After her popular workshop at Solver’s 2nd Annual BI360 User Conference, Focus 2014, we at Martin & Associates wanted to know more from Senior Consultant Stephanie Gamber. Gamber spoke about the task of multi-tab Excel reporting, a prominent and routine practice of accountants and CFOs as organizations increase in size, whether that be departments, divisions, and/or locations. We’re used to crafting multi-tab statements in Excel that end up being almost unreadable and sometimes inaccessible because of their tremendous size, due to the amount or types of tabs that you might utilize to present company data for analysis. In this article, we will discuss the restrictions of multi-tab reports you are used to producing and the streamlined choices available today for more powerful, accessible financial statements.
Gamber zoomed in on traditional multi-tab reporting by presenting an example of a corporation that has to generate 106 statements of the same report for different recipients. The example organization has 100 locations, so they have to 100 financial reports focused on the location, 5 regions which require consolidated reports with all of the locations’ figures within the area for the regional managers, and a complete, company-wide report for the executive team at the corporate headquarters level. Multi-tab reporting in a software like FRx or its replacement, Management Reporter that relies on a Reporting Tree concept, is pretty simple, but the final product is not an easily accessibly presentation of organizational information unless you export to Excel after the reports are executed – every time you execute them.
The financial reporting process can be challenging if you are using a mature or even retired product like FRx. Firstly, you have to close your books in your Enterprise Resource Planning (ERP) system, move over to FRx, run the reports with a Reporting Tree and transfer to Excel to produce a multi-tab Excel set of reports. And you have to do it all over again if you have to make any changes in the GL, repeating this process every month. In Gamber’s example, you would generate a report with 106 tabs, designated for locations, regions, and the executive team. Next, you check for variances, making any fixes to journal entries to make sure all input is correct for the final product. After you make your adjustments, you would then re-run the updated 106 tab Profit & Loss (P&L) report, waiting as patiently as you can as the report replicates. Distribution then becomes the next hurdle.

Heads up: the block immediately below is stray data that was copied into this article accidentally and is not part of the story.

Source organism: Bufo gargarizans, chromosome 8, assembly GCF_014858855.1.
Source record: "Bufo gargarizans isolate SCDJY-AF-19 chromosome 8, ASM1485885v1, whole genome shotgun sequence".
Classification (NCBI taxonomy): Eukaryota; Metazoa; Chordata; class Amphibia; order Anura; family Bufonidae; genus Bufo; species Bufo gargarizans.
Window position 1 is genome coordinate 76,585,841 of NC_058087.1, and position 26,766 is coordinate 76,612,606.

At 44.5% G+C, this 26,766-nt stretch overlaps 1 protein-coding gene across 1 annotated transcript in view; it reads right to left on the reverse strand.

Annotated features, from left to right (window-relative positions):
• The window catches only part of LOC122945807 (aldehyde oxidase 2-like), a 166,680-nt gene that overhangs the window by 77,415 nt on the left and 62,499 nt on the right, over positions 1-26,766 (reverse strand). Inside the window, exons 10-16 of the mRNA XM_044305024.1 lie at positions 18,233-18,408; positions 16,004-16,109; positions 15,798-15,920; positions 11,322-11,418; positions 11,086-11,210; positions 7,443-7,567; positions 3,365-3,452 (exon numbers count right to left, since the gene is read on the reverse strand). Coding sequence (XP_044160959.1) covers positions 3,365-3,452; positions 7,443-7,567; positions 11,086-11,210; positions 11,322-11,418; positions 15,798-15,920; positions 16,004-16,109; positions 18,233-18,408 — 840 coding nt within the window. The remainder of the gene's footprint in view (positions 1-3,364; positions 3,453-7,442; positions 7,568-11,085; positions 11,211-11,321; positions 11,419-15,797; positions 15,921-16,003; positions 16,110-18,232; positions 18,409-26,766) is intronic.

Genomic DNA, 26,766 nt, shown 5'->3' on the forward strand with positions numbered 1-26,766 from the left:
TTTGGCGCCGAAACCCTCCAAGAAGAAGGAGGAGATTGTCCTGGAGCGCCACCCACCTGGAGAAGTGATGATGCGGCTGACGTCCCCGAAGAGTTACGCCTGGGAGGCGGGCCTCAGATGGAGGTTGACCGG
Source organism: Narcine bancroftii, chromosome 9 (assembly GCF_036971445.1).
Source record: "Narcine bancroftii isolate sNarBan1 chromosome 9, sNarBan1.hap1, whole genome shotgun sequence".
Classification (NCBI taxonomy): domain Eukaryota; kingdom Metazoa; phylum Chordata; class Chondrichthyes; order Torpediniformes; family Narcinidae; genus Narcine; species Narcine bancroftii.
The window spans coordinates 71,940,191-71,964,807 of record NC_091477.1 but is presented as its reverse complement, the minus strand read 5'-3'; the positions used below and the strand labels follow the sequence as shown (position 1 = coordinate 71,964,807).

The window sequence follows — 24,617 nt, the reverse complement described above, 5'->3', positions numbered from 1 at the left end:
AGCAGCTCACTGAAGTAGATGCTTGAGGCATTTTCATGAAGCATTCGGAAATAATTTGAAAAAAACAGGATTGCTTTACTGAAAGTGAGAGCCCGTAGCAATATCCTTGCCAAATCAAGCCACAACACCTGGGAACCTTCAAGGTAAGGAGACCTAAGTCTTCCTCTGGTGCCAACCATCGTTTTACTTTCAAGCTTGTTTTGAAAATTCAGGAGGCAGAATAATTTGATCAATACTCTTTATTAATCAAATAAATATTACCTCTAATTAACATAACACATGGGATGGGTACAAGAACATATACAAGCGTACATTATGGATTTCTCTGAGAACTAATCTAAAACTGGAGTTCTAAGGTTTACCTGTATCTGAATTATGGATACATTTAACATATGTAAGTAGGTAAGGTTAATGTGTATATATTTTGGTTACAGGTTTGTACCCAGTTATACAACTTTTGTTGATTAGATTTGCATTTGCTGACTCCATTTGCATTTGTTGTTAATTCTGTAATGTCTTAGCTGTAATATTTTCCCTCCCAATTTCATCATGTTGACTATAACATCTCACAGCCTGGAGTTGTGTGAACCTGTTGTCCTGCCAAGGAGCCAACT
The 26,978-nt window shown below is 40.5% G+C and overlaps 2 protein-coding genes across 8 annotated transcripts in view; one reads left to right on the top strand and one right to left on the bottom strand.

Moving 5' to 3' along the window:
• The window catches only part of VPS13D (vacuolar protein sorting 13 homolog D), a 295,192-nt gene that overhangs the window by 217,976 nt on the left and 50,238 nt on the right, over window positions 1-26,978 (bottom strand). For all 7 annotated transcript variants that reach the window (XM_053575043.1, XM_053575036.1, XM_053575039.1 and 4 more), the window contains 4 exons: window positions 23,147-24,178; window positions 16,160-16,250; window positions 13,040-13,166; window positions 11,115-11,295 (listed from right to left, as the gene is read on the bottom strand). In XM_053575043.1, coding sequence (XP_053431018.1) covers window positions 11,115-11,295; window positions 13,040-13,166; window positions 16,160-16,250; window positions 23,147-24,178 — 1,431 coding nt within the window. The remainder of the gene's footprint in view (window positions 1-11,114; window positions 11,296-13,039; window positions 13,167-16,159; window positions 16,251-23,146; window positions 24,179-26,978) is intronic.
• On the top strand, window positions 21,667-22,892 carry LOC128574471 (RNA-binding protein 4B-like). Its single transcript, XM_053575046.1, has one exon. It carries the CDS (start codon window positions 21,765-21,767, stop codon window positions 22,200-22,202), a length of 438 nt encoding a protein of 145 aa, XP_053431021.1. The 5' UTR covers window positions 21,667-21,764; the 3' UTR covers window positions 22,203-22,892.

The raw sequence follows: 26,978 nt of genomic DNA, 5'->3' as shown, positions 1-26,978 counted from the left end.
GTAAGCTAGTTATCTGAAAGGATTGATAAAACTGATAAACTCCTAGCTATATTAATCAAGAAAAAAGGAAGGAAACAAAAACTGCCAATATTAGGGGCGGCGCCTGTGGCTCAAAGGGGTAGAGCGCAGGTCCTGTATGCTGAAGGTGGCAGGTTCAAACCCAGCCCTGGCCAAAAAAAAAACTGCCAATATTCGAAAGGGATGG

Martin & Associates admits there are some advantages to traditional multi-tab statements, but the limitations tend to cancel out the advantages. With such a large multi-tab report you build in FRx or even within Excel, you can distribute your single workbook to all of your entities. This bigger file can be adjusted and analyzed without running more than one individual report. But, because there are so many tabs, executing the report can be a slow process. With any changes to the GL, you have completely re-execute the report.
To continue learning more about creating modern Multi-Tab Reports, read the rest of this article here.